Mexico City Earthquake Should Raise Questions About Building Safety
Two hours before the earthquake, residents took part in a citywide drill to mark the anniversary of the 1985 magnitude 8.0 quake resulting in at least 5,000 deaths.
"At least 44 buildings collapsed or partly collapsed in Mexico City, according to Mayor Miguel Ángel Mancera," reports Joshua Partlow for The Washington Post. One of those collapsed buildings was a school in the Mexico City neighborhood of Villacoapa where "at least 22 bodies — all but two belonging to children — were found. Another 30 students at the primary school, as well as eight adults, were missing, the reports said."
"Building standards have improved since the 1985 quake, said Guillermo Lozano, the humanitarian and emergency affairs director for World Vision Mexico, a Christian humanitarian organization, but there are many old buildings in the city, which were among the worst-hit," report Kate Linthicum, Rong-Gong Lin II, Alexandra Zavis and Ruben Vives for the Los Angeles Times.
"Mexico City is partially built on old lake sediment, which is much softer than rock," adds Partlow. The soil, and the shallowness of the quake, exacerbated the quake's force.
The seismic waves can be amplified traveling through the sediment, said Don Blakeman, a geophysicist with the U.S. Geological Survey, making the damage worse than in areas on more-solid ground. He said aftershocks were possible, too. The rupture was approximately 50 kilometers, or 31 miles deep, and as a rule, the shallower an earthquake is, the higher the chance for aftershocks. “Fifty kilometers is pretty shallow, so I would expect aftershocks,” Blakeman said.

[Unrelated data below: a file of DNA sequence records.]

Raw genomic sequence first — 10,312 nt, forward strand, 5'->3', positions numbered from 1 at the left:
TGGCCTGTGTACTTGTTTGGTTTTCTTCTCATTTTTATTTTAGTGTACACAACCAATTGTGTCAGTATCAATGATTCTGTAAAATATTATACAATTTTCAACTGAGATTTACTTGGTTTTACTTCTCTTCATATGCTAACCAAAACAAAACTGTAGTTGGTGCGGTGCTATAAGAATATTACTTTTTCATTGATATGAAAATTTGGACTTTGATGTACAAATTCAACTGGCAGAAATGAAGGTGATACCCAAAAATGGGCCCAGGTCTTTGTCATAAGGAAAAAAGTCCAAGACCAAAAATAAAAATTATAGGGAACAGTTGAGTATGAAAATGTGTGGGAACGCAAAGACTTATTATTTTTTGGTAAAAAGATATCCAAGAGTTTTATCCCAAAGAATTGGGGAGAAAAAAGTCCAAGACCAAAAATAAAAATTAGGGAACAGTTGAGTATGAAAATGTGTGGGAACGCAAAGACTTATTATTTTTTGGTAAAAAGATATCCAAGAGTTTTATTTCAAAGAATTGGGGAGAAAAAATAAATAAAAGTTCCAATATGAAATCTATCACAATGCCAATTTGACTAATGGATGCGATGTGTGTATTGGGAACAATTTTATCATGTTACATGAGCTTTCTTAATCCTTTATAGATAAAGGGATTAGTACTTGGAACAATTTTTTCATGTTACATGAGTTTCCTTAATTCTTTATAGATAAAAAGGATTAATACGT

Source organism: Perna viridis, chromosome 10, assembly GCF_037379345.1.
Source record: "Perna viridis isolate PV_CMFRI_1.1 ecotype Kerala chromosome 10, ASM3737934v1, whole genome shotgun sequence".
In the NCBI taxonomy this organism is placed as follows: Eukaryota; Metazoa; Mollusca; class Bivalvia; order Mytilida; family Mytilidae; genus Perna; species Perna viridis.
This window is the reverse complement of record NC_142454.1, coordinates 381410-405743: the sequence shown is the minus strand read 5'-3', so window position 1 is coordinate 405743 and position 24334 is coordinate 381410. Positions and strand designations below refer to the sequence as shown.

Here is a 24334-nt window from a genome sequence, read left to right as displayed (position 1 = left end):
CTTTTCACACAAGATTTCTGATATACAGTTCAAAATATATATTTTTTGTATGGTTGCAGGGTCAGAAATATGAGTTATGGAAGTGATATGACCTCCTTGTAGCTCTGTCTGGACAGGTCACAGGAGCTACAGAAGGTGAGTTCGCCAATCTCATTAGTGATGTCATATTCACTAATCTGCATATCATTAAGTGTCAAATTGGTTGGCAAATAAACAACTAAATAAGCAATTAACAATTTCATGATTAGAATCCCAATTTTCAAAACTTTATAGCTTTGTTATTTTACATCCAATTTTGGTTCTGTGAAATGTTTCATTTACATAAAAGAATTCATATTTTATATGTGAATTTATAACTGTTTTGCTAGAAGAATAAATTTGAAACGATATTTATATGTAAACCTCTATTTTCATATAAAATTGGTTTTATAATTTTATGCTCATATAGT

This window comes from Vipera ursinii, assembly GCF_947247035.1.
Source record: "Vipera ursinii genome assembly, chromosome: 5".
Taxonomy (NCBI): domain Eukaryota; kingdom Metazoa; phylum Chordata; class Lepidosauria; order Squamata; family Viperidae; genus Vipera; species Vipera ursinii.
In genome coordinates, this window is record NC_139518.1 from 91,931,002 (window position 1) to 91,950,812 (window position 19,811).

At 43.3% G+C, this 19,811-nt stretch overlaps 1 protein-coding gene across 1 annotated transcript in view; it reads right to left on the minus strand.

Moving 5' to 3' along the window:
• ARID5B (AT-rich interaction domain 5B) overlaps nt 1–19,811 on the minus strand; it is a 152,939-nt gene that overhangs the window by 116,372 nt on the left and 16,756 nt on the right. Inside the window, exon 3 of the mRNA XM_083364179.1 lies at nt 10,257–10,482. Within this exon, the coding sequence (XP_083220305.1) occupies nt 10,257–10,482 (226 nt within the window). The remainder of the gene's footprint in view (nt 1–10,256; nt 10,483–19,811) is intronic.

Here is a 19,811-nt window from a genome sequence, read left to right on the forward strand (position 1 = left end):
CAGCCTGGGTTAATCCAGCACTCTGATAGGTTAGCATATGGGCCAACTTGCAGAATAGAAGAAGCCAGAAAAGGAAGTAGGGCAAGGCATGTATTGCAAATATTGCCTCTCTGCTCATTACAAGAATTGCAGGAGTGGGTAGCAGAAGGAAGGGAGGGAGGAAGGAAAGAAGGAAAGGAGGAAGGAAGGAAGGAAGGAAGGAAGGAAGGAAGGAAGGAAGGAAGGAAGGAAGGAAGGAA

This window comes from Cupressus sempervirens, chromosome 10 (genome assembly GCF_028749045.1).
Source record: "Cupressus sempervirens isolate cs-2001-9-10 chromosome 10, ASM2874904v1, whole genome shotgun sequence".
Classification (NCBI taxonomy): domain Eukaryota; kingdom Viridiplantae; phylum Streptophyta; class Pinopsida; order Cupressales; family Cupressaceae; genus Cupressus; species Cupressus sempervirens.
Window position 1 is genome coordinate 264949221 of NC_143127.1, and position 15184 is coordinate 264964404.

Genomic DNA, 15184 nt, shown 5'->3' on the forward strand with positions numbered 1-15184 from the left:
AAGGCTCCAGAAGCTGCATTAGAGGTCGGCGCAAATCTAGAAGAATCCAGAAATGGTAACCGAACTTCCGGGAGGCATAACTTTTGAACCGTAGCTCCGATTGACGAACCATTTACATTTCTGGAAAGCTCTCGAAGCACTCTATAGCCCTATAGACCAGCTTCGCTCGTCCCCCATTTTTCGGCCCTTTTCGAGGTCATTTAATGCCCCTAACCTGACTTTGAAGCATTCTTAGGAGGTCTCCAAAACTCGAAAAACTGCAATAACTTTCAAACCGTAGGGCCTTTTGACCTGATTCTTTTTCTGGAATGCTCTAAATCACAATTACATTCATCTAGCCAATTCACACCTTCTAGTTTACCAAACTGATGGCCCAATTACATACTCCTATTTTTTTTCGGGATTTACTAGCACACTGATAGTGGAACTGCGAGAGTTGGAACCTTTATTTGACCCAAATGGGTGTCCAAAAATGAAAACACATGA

Retrofitting older buildings
The collapsed buildings in Mexico are a reminder of the need to prepare older homes in quake zones for the inevitable.
"The city of Los Angeles has among the nation’s strongest quake rules, requiring fixes to both brittle concrete buildings and wood soft-story apartments," report Shelby Grad and Rong-Gong Lin II for the Los Angeles Times. Soft-story buildings, where the ground floor is often a garage or open area "not specifically designed to transmit shear or lateral forces between the story above and the earth," according to CM Peck, Inc., are inherently more vulnerable to earthquakes.
Tectonic plates moving
Referring to the Sept. 7 quake, Partlow writes, "Scientists said the same large-scale tectonic mechanism caused both events: The larger North American Plate is forcing the edge of the Cocos Plate to sink. This collision generated both quakes. But it was unlikely that the quake earlier this month caused Tuesday’s disaster."